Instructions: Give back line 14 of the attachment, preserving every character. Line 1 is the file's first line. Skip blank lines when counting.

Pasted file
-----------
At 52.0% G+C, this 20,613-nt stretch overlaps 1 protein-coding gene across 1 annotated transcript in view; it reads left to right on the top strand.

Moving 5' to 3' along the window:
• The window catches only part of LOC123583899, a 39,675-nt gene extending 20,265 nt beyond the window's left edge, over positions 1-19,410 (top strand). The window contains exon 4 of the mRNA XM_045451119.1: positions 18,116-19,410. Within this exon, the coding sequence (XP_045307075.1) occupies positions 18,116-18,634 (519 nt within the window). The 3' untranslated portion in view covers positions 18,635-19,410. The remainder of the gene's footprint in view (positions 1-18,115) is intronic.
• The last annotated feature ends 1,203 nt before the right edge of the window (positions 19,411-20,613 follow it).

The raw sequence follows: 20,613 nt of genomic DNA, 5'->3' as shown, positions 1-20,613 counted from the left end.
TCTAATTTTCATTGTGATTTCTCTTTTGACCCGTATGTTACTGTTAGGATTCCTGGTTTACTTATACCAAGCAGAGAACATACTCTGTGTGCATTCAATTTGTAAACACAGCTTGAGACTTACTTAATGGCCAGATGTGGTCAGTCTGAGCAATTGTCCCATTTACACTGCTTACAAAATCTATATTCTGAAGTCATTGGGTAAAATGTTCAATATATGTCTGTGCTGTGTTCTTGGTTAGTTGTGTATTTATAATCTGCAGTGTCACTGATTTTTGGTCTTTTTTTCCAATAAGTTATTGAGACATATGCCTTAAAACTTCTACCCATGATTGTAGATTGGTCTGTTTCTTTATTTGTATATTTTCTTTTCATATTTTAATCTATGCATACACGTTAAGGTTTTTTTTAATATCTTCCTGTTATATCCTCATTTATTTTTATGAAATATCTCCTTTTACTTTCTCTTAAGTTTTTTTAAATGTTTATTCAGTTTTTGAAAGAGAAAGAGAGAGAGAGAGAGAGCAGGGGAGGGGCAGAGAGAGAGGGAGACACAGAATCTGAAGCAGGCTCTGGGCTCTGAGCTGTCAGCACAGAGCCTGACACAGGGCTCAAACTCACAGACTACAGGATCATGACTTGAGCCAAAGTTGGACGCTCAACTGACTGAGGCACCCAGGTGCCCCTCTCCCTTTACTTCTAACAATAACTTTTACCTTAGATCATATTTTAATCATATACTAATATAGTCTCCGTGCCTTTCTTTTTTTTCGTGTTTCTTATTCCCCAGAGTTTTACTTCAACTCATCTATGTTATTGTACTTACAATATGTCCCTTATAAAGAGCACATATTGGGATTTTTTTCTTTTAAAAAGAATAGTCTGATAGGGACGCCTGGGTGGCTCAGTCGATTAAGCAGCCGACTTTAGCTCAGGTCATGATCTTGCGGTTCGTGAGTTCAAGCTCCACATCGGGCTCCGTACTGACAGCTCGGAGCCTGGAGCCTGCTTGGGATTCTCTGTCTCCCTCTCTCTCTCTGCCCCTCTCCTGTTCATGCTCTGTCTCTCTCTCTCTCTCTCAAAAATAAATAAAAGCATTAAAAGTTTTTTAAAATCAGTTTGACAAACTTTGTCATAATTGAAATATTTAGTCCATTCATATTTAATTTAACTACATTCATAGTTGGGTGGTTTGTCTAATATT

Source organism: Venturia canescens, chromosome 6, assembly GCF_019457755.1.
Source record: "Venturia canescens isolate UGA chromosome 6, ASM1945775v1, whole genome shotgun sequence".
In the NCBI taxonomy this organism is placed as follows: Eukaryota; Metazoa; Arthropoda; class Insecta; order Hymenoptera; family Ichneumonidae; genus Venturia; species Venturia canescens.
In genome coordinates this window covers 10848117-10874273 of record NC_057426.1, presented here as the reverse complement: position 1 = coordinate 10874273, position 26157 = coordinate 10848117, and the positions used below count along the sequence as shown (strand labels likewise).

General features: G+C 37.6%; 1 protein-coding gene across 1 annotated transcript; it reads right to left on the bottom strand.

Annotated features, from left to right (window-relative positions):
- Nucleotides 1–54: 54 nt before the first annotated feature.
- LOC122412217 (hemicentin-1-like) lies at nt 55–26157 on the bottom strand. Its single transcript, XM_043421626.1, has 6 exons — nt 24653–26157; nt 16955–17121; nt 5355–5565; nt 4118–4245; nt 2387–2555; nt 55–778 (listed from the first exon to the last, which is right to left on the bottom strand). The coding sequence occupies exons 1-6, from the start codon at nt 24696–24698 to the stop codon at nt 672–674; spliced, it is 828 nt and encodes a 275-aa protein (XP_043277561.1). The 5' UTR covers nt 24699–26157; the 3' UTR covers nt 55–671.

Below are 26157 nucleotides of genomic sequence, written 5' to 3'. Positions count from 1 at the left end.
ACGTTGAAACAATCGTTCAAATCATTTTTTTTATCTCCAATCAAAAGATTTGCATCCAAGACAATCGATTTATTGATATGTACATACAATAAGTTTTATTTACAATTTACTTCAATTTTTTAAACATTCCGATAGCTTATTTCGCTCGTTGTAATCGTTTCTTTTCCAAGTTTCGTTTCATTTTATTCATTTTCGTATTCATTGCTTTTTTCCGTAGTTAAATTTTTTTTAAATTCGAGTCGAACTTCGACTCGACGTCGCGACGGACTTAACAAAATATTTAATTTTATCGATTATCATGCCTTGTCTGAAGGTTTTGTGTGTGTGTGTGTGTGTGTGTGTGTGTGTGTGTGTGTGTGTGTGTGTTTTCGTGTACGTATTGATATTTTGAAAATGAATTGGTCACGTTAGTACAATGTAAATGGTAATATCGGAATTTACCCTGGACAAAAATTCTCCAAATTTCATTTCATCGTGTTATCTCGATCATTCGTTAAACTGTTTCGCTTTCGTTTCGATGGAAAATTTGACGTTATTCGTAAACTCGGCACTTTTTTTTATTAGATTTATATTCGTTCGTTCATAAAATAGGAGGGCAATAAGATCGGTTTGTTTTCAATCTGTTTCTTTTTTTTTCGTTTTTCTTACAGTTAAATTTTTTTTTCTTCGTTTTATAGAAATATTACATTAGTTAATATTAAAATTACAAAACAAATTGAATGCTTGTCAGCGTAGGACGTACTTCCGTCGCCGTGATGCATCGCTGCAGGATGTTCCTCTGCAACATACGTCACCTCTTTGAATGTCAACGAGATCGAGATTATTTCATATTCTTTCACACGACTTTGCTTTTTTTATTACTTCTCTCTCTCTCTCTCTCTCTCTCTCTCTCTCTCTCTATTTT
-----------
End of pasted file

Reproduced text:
- LOC122412217 (hemicentin-1-like) lies at nt 55–26157 on the bottom strand. Its single transcript, XM_043421626.1, has 6 exons — nt 24653–26157; nt 16955–17121; nt 5355–5565; nt 4118–4245; nt 2387–2555; nt 55–778 (listed from the first exon to the last, which is right to left on the bottom strand). The coding sequence occupies exons 1-6, from the start codon at nt 24696–24698 to the stop codon at nt 672–674; spliced, it is 828 nt and encodes a 275-aa protein (XP_043277561.1). The 5' UTR covers nt 24699–26157; the 3' UTR covers nt 55–671.